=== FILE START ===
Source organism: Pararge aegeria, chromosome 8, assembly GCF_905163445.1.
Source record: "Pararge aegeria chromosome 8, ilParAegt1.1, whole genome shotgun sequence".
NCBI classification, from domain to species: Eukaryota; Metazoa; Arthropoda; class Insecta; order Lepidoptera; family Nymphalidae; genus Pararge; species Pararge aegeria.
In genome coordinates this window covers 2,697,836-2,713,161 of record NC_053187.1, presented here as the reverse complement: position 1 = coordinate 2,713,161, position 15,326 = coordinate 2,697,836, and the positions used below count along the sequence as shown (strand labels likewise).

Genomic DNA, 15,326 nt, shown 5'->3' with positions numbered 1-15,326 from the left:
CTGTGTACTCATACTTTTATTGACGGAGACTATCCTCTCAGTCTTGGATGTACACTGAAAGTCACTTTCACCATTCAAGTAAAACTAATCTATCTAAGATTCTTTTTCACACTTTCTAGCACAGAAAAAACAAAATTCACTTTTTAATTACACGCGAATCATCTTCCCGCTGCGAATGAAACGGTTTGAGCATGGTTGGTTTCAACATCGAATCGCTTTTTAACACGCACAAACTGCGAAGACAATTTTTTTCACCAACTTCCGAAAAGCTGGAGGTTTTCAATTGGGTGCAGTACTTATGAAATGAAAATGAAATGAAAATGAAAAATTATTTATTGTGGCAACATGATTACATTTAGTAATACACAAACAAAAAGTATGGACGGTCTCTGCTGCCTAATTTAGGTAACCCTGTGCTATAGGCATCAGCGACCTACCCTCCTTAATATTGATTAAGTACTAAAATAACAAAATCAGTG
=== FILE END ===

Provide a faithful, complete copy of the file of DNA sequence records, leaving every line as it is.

Source organism: Pararge aegeria, chromosome 8, assembly GCF_905163445.1.
Source record: "Pararge aegeria chromosome 8, ilParAegt1.1, whole genome shotgun sequence".
NCBI classification, from domain to species: Eukaryota; Metazoa; Arthropoda; class Insecta; order Lepidoptera; family Nymphalidae; genus Pararge; species Pararge aegeria.
In genome coordinates this window covers 2,697,836-2,713,161 of record NC_053187.1, presented here as the reverse complement: position 1 = coordinate 2,713,161, position 15,326 = coordinate 2,697,836, and the positions used below count along the sequence as shown (strand labels likewise).

Genomic DNA, 15,326 nt, shown 5'->3' with positions numbered 1-15,326 from the left:
CTGTGTACTCATACTTTTATTGACGGAGACTATCCTCTCAGTCTTGGATGTACACTGAAAGTCACTTTCACCATTCAAGTAAAACTAATCTATCTAAGATTCTTTTTCACACTTTCTAGCACAGAAAAAACAAAATTCACTTTTTAATTACACGCGAATCATCTTCCCGCTGCGAATGAAACGGTTTGAGCATGGTTGGTTTCAACATCGAATCGCTTTTTAACACGCACAAACTGCGAAGACAATTTTTTTCACCAACTTCCGAAAAGCTGGAGGTTTTCAATTGGGTGCAGTACTTATGAAATGAAAATGAAATGAAAATGAAAAATTATTTATTGTGGCAACATGATTACATTTAGTAATACACAAACAAAAAGTATGGACGGTCTCTGCTGCCTAATTTAGGTAACCCTGTGCTATAGGCATCAGCGACCTACCCTCCTTAATATTGATTAAGTACTAAAATAACAAAATCAGTG